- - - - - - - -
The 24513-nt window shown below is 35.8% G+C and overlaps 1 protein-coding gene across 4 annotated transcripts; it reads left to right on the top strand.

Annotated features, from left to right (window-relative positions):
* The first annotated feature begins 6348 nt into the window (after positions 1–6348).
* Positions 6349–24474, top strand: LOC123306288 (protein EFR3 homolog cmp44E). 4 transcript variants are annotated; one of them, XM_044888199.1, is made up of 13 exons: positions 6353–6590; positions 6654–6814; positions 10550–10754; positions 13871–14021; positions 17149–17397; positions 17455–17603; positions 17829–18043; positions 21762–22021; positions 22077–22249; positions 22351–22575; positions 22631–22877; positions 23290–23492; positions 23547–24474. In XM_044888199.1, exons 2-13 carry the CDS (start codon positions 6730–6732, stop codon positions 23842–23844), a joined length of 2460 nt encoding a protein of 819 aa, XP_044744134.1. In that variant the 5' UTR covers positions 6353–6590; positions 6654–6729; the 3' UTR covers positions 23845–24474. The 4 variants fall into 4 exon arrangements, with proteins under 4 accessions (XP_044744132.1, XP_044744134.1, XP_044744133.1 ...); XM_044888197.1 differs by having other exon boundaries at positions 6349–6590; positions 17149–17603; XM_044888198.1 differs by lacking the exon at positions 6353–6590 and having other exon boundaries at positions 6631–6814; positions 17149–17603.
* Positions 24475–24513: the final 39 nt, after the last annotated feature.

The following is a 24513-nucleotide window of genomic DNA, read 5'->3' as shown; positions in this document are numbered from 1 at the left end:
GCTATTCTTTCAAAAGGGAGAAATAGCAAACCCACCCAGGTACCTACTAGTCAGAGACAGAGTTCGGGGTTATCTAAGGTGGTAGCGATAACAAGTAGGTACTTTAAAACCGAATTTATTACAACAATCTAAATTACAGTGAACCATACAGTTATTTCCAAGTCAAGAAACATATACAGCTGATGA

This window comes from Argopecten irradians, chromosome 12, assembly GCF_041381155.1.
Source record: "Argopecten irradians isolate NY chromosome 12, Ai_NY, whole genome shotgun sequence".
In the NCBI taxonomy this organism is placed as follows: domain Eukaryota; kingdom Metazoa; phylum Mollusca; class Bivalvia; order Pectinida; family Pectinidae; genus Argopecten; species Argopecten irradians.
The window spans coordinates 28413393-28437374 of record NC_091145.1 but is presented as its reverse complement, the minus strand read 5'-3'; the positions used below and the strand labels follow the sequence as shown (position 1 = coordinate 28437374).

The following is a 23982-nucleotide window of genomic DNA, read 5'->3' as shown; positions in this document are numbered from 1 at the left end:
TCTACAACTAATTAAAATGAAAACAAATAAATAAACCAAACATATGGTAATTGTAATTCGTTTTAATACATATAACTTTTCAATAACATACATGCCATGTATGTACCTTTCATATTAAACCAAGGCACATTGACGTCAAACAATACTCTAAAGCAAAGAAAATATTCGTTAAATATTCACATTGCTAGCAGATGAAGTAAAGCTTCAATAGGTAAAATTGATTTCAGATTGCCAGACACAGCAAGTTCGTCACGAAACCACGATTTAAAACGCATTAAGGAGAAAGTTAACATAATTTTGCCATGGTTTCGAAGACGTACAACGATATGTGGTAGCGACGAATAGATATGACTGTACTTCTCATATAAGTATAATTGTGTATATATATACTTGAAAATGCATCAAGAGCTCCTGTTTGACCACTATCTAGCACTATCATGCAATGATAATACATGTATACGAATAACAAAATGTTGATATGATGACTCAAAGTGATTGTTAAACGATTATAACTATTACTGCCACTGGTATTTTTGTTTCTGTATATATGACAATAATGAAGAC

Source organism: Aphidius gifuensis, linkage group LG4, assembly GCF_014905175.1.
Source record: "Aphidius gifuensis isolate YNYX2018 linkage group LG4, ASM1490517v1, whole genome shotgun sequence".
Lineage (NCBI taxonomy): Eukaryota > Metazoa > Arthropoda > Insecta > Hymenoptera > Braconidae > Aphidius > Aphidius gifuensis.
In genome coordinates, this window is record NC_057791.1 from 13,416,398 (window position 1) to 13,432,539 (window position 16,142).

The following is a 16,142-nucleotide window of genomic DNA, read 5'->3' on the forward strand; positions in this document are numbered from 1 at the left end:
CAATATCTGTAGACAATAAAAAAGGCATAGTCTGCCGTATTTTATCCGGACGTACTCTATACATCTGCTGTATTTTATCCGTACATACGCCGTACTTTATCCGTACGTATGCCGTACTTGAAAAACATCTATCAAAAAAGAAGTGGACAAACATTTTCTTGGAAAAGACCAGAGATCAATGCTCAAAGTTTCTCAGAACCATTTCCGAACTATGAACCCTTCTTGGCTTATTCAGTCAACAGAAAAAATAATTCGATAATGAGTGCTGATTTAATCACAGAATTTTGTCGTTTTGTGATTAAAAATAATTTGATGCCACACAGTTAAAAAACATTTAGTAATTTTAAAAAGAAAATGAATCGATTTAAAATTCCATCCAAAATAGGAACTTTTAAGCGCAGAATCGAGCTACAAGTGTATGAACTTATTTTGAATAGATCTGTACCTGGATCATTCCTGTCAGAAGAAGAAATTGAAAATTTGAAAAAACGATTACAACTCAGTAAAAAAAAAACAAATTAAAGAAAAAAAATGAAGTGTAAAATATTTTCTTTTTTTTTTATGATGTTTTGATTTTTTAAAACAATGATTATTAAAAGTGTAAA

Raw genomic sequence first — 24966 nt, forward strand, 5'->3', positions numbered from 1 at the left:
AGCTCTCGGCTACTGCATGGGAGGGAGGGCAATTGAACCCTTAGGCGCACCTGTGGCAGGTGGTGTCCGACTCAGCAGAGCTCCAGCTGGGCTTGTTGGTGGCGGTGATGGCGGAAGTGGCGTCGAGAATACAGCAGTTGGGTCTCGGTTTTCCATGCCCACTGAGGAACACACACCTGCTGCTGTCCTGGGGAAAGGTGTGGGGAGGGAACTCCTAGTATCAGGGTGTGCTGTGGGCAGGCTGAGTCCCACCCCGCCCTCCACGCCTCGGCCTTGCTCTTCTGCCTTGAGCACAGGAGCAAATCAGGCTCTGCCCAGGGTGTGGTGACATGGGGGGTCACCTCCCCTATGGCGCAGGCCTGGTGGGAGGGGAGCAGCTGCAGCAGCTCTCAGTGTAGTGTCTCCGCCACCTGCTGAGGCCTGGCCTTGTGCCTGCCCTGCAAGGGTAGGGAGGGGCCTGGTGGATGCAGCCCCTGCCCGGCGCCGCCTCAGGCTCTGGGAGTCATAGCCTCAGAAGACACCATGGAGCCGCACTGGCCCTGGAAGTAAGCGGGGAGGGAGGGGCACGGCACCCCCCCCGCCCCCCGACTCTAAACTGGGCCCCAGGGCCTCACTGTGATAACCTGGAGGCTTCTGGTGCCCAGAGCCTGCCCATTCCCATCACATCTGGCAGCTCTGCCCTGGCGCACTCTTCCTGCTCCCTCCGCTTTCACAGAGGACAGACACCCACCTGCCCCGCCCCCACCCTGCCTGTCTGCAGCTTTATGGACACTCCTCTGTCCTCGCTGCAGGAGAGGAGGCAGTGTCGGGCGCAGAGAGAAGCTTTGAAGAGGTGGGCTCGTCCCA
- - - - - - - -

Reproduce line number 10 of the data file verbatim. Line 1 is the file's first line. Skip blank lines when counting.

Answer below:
In the NCBI taxonomy this organism is placed as follows: domain Eukaryota; kingdom Metazoa; phylum Mollusca; class Bivalvia; order Pectinida; family Pectinidae; genus Argopecten; species Argopecten irradians.